ACCC to look into balance of power
Warning after COAG energy meeting
THE Australian Competition and Consumer Commission will investigate allegations of price gouging by state- owned electricity generators.
Opposition treasury spokesman Scott Emerson wrote to the nation’s competition watchdog this week, saying there was significant concern that government- owned electricity generators CS Energy and Stanwell had been using their market power to increase wholesale prices.
The LNP received a response yesterday from the ACCC chairman Rod Sims that read: “We can assure you that the ACCC will carefully consider the issues raised in your letter, along with all other material available to the ACCC. This includes documents and data provided by electricity suppliers and submissions to the ACCC.
“The issues you raised are highly relevant to the retail electricity supply and prices inquiry currently being held by the ACCC. The inquiry seeks to understand what is driving large rises in electricity prices and what can be done to mitigate these factors.”
Mr Emerson said it was clear that the watchdog had acknowledged North Queenslanders were paying too much for their electricity.
“They will investigate this price gouging that’s forcing North Queenslanders to pay too much for their power,” he said. “When I go to North Queensland people tell me they’re paying too much for electricity.
“All I’m hearing is that Labor are saying ‘ you’ve never had it so good’.
“Tell that to the people who are paying too much for power.”
The ACCC must submit its draft report to the inquiry to Federal Treasurer Scott Morrison by September 27 this year and the final report by June 30, 2018.
THE agriculture industry has warned that the energy price “crisis” is jeopardising Australia’s capacity to provide affordable food and fibre and cruelling our international competitiveness.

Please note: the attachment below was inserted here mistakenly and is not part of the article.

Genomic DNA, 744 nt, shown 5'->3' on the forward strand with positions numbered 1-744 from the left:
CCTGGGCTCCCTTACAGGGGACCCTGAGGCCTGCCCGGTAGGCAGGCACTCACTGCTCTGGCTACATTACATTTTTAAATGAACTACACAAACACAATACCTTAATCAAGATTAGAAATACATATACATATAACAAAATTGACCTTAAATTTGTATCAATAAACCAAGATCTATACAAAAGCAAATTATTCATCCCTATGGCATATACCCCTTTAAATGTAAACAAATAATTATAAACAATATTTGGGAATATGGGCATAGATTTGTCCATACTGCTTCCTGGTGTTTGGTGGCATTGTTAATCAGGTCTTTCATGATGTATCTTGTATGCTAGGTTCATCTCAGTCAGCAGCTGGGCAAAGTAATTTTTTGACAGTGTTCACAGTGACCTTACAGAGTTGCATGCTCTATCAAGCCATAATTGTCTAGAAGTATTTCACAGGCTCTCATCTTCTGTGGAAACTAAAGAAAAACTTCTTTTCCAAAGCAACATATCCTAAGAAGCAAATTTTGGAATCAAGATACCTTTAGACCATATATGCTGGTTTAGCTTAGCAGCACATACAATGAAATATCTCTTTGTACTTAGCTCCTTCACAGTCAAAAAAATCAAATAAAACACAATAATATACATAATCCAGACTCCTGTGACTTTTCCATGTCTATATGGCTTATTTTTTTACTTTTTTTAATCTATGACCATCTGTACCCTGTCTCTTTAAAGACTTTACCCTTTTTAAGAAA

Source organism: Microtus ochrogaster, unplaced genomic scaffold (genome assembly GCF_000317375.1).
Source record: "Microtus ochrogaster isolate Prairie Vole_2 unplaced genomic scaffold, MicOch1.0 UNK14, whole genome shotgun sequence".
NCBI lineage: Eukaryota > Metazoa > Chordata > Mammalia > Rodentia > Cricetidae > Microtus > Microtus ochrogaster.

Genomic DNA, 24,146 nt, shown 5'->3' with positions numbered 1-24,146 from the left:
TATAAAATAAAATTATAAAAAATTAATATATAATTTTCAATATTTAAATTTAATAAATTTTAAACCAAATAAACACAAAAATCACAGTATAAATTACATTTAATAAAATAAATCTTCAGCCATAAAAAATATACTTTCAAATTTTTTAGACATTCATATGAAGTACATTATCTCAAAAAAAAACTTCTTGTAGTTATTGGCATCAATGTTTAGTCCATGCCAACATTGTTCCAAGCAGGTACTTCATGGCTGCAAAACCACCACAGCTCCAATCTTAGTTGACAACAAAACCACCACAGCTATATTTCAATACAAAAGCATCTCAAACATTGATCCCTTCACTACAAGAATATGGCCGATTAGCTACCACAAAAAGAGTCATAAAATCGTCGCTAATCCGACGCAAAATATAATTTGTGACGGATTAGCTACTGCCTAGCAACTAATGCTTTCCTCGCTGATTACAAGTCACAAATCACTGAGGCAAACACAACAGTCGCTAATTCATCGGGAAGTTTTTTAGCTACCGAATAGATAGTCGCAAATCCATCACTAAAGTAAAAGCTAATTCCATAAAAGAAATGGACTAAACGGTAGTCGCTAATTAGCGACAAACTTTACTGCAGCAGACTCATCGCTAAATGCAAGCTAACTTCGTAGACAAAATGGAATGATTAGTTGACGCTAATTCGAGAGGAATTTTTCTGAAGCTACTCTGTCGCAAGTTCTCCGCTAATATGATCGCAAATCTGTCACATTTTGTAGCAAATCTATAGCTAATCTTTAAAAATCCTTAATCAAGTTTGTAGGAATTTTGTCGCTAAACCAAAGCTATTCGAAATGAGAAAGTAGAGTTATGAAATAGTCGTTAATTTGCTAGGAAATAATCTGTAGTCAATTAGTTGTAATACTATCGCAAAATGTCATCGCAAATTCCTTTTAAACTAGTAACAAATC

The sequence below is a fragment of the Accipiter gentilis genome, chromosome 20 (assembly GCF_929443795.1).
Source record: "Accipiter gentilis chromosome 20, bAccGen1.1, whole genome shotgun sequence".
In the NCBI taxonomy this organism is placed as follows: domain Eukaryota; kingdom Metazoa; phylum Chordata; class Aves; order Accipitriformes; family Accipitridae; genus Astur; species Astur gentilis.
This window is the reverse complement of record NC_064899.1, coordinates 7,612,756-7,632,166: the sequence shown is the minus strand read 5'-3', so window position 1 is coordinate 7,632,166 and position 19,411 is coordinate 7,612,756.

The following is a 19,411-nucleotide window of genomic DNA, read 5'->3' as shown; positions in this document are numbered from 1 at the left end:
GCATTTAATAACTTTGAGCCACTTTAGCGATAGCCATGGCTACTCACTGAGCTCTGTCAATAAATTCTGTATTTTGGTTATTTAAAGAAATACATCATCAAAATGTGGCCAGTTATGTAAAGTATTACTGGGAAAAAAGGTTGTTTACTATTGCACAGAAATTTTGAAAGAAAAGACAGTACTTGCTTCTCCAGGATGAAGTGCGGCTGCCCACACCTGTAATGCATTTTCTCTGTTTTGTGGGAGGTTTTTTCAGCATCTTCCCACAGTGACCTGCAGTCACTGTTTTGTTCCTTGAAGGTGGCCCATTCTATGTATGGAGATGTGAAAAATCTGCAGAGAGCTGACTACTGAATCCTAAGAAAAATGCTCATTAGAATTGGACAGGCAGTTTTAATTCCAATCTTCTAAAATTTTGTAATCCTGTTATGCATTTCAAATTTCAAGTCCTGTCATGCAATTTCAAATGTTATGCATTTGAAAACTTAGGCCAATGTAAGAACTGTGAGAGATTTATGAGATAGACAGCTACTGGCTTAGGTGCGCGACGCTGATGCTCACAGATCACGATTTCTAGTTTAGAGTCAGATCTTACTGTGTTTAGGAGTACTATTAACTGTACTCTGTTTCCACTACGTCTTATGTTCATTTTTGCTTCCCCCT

The warning came as federal and state energy ministers attended the Council of Australian Governments ( COAG) energy council meeting in Brisbane yesterday, and failed to deliver a clean- energy target which the Labor states claim is needed to deliver policy certainty that would allow critically needed investment.
But it did agree to the other 49 recommendations of the Finkel Review as well as establishing an Energy Security Board to oversee the health, security and reliability of the national electricity market.
“Importantly, governments will be provided with greater visibility of retail electricity prices, retail margins and factors affecting price to ensure they are in a stronger position to respond to any inappropriate market practices,’’ Federal Environment Minister Josh Frydenberg said.
But the National Irrigators Council chief executive Steve Whan said the market was rife with price gouging of consumers by those who own the assets.
He said it was becoming so bad that the Pioneer Valley irrigation district, near Mackay, may have to mothball about $ 35 million in infrastructure because of rising costs after 2020.
“We believe that the return now for generators is more than covering their costs. There has been some gaming of the way it operates,’’ Mr Whan said.
“Even the retail margins are well above what they should be.’’
He said the excessive costs showed there was a market failure.
Queensland Energy Minister Mark Bailey said that a cleanenergy target ( CET) was critical to deliver the signals needed by the market to allow investment in new generation, increasing supply and alleviating price pressures across the country.
“The Finkel Review modelling clearly showed a CET would deliver lower electricity prices, more investment and lower emissions compared to a business as usual approach,” Mr Bailey said.
“That modelling showed households would be around $ 90 better off per year over the next decade under a CET.
“The Federal Energy Minister seems to want to keep the most important recommendation of the Finkel Review in the too- hard basket because of the internal divisions within his party which can’t reach agreement on energy and climate policy.’’